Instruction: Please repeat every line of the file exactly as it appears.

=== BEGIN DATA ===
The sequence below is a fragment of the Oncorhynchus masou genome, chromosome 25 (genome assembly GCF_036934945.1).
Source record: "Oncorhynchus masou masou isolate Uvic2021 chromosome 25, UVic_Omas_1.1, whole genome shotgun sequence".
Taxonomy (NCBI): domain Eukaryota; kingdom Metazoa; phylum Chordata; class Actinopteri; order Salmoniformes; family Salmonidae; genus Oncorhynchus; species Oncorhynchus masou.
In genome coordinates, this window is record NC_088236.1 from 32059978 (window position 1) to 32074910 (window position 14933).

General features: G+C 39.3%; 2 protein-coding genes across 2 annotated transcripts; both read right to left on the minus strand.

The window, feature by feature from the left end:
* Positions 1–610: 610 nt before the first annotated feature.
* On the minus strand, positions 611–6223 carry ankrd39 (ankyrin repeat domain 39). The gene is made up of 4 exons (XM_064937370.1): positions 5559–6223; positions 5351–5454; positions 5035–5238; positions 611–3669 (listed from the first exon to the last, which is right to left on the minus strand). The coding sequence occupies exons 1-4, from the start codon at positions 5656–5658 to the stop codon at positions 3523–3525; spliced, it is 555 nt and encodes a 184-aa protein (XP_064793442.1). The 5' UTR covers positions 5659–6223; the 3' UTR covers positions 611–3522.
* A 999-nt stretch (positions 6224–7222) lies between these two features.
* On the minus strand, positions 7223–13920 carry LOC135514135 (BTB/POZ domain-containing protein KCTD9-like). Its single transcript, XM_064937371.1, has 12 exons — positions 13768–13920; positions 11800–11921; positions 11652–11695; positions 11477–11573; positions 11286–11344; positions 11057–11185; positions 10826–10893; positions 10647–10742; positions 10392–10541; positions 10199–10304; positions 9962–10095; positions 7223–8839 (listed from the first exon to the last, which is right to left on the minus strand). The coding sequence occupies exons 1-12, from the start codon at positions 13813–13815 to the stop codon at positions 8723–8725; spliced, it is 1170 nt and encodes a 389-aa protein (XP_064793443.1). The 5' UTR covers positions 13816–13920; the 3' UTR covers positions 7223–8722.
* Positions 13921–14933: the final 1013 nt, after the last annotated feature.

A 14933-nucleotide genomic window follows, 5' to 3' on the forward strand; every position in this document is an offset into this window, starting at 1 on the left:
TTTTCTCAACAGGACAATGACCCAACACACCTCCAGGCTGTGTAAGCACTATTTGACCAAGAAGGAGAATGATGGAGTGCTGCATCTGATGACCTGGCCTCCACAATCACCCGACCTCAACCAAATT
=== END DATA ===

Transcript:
The sequence below is a fragment of the Oncorhynchus masou genome, chromosome 25 (genome assembly GCF_036934945.1).
Source record: "Oncorhynchus masou masou isolate Uvic2021 chromosome 25, UVic_Omas_1.1, whole genome shotgun sequence".
Taxonomy (NCBI): domain Eukaryota; kingdom Metazoa; phylum Chordata; class Actinopteri; order Salmoniformes; family Salmonidae; genus Oncorhynchus; species Oncorhynchus masou.
In genome coordinates, this window is record NC_088236.1 from 32059978 (window position 1) to 32074910 (window position 14933).

General features: G+C 39.3%; 2 protein-coding genes across 2 annotated transcripts; both read right to left on the minus strand.

The window, feature by feature from the left end:
* Positions 1–610: 610 nt before the first annotated feature.
* On the minus strand, positions 611–6223 carry ankrd39 (ankyrin repeat domain 39). The gene is made up of 4 exons (XM_064937370.1): positions 5559–6223; positions 5351–5454; positions 5035–5238; positions 611–3669 (listed from the first exon to the last, which is right to left on the minus strand). The coding sequence occupies exons 1-4, from the start codon at positions 5656–5658 to the stop codon at positions 3523–3525; spliced, it is 555 nt and encodes a 184-aa protein (XP_064793442.1). The 5' UTR covers positions 5659–6223; the 3' UTR covers positions 611–3522.
* A 999-nt stretch (positions 6224–7222) lies between these two features.
* On the minus strand, positions 7223–13920 carry LOC135514135 (BTB/POZ domain-containing protein KCTD9-like). Its single transcript, XM_064937371.1, has 12 exons — positions 13768–13920; positions 11800–11921; positions 11652–11695; positions 11477–11573; positions 11286–11344; positions 11057–11185; positions 10826–10893; positions 10647–10742; positions 10392–10541; positions 10199–10304; positions 9962–10095; positions 7223–8839 (listed from the first exon to the last, which is right to left on the minus strand). The coding sequence occupies exons 1-12, from the start codon at positions 13813–13815 to the stop codon at positions 8723–8725; spliced, it is 1170 nt and encodes a 389-aa protein (XP_064793443.1). The 5' UTR covers positions 13816–13920; the 3' UTR covers positions 7223–8722.
* Positions 13921–14933: the final 1013 nt, after the last annotated feature.

A 14933-nucleotide genomic window follows, 5' to 3' on the forward strand; every position in this document is an offset into this window, starting at 1 on the left:
TTTTCTCAACAGGACAATGACCCAACACACCTCCAGGCTGTGTAAGCACTATTTGACCAAGAAGGAGAATGATGGAGTGCTGCATCTGATGACCTGGCCTCCACAATCACCCGACCTCAACCAAATT